Cultural diversity

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Free Culture - How Big Media Uses Technology and the Law to Lock Down Culture and Control Creativity

Lawrence Lessig, The Penguin Press & Rédaction Transversales ,   348 pages, October 15, 2004 – 2004/10/15

In Free culture, author Lawrence Lessig, an American lawyer, stresses that the struggle that rages just now centers on two ideas: "piracy" and "property". And its aim is to explore these two ideas. However, he warns : « The argument here is not much about the Internet itself. It is instead about the consequence of the Internet to a part of our tradition that is much more fundamental. That tradition is the way our culture gets made. We come from a tradition of "free culture": not "free" as in "free beer", to borrow a phrase from the founder of the free- software movement, but "free" as in "free speech," "free markets," "free trade," "free enterprise," "free will," and "free elections" ». According to the author, a free culture supports and protects creators and innovators. It does this directly by granting intellectual property rights. But it does so indirectly by limiting the reach of those rights, to guarantee that follow-on creators and innovators remain as free as possible from the control of the past. A free culture is not a culture without property, just as a free market is not a market in which everything is free. The opposite of a free culture is a "permission culture": a culture in which creators get to create only with the permission of the powerful, or of creators from the past. This idea is an element of the argument of Free Culture.

Moreover, the central theme of the author’s argument is not just on the concentration of power produced by concentrations in ownership, but more importantly, if because less visibly, on the concentration of power produced by a radical change in the effective scope of the law : « The law, says it, is changing; that change is altering the way our culture gets made. A free culture has been our past, but it will only be our future if we change the path we are on right now ». Instead, the free culture defended by the author in this book is a balance between anarchy and control : « A free culture, like a free market, is filled with property. It is filled with rules of property and contract that get enforced by the state. But just as a free market is perverted if its property becomes feudal, so too can a free culture be queered by extremism in the property rights that define it. That is what I fear about our culture today. It is against that extremism that this book is written ».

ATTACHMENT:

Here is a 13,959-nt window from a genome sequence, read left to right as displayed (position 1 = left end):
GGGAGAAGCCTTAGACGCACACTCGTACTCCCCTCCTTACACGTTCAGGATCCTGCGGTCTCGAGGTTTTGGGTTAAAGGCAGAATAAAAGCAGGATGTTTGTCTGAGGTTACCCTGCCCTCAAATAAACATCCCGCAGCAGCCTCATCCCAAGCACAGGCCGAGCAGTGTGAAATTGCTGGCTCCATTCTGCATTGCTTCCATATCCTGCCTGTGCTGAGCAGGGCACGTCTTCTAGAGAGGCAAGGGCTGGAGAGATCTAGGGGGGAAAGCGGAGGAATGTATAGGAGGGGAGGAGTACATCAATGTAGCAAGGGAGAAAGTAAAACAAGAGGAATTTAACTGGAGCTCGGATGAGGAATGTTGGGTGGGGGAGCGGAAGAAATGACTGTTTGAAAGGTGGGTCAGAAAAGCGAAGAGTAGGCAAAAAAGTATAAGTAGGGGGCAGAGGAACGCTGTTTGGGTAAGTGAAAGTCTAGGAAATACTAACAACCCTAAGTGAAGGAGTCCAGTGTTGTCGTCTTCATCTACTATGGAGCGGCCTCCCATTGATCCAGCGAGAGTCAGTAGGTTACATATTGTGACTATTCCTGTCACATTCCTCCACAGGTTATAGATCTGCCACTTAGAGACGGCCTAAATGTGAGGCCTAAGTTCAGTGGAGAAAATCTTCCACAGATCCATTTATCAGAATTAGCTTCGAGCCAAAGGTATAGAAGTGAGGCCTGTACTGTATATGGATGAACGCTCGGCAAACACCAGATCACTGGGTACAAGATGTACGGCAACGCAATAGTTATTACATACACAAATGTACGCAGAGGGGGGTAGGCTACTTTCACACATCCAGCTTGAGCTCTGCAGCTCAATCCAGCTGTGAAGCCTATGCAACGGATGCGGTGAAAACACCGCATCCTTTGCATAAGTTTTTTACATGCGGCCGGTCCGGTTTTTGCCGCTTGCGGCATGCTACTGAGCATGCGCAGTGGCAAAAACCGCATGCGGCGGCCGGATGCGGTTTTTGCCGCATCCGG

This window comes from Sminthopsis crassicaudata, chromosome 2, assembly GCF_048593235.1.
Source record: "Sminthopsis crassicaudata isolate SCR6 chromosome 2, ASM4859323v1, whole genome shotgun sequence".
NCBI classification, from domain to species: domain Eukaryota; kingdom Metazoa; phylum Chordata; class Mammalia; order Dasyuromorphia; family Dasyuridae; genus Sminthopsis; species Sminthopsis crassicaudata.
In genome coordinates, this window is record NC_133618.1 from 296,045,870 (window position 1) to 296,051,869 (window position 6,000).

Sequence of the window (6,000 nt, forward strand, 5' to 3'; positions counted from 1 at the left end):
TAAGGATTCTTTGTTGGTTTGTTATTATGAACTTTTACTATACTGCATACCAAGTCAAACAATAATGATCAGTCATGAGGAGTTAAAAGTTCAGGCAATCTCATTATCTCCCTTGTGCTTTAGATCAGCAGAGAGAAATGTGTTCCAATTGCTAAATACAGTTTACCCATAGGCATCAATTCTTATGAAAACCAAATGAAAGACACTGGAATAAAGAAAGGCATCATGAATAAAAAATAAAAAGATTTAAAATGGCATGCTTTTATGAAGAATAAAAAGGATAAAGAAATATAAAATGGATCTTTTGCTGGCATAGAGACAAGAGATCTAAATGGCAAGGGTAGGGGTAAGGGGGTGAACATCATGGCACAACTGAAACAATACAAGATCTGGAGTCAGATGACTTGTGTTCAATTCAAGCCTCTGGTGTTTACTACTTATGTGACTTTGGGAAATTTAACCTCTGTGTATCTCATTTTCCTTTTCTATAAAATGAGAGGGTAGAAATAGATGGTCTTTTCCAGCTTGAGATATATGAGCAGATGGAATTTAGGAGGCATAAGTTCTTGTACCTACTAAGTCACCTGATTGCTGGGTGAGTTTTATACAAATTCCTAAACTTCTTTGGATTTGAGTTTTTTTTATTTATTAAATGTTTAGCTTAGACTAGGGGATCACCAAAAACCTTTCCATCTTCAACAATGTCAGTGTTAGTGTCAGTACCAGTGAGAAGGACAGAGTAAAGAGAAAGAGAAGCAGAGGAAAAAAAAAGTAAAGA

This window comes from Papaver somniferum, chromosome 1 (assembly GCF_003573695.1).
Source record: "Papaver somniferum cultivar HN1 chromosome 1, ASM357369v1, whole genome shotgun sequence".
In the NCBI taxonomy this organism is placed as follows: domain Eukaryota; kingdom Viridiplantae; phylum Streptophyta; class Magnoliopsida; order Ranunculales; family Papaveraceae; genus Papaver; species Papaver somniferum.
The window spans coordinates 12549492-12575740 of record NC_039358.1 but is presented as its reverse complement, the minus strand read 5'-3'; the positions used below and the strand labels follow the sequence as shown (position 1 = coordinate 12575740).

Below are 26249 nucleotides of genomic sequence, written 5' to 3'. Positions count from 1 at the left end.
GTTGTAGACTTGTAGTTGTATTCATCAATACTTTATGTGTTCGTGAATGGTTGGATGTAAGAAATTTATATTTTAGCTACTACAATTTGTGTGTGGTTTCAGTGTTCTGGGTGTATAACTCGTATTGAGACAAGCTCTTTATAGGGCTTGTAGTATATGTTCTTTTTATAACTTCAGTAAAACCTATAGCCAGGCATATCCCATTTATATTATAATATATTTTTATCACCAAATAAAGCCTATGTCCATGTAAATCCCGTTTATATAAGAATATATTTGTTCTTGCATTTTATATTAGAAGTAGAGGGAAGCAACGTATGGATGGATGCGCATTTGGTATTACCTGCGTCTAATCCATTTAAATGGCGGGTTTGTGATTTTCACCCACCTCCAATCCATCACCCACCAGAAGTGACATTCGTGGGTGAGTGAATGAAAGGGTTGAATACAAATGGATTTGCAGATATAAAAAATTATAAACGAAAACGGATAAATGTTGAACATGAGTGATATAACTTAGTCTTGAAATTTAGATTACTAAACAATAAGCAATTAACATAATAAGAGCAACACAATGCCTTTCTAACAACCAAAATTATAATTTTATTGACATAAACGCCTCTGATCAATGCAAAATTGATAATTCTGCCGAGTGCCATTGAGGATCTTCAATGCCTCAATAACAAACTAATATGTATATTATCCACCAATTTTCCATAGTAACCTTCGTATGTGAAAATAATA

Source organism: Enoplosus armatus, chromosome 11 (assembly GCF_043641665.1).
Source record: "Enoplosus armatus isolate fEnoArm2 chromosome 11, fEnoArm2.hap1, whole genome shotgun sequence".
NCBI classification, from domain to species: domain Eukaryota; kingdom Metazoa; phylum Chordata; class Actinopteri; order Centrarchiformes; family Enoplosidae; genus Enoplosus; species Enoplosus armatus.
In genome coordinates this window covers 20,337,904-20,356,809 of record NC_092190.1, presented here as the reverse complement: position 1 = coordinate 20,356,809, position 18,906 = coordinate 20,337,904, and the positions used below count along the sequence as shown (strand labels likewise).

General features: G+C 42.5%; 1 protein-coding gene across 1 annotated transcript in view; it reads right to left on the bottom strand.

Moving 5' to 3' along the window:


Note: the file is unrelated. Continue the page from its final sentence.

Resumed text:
In Free culture, the author attacks the manner in which large “cultural” industries use technology and law to prevent the emergence of new forms of creativity that threaten their positions as market leaders. According to the author, the history of intellectual property has been a search for balance between the protection of creators, inventors, and their distributors on one side, and the enrichment of a public creative good on the other, which allows for any creation to benefit from previous creations. The sudden emergence of information and communication technologies (TIC) has led industries to defend their quasi-monopoly on the legal front first. He states, “For 30 years, each new piece of legislation leading to stronger ownership rights (copyright, patents) has restricted the public domain.” These industries then began to defend the technological front. The author states, “Manufacturers are trying to include measures to protect their rights concerning artefacts, such as the anti-piracy measure for CDs and DVDs, or DRM (Digital Rights Managements). With the freedom of American culture – its democratic foundation – at risk, the author proposes a new balance ownership and freedom. His recommendations include a symbolic act that would be made by an author after 45 years to renew his copyright: “Works neglected by their authors which no longer have a commercial value would fall under the public domain.”

Free Culture is available for free under a Creative Commons license. You may redistribute, copy, or otherwise reuse/remix this book provided that you do so for non-commercial purposes and credit Professor Lessig. [05-09]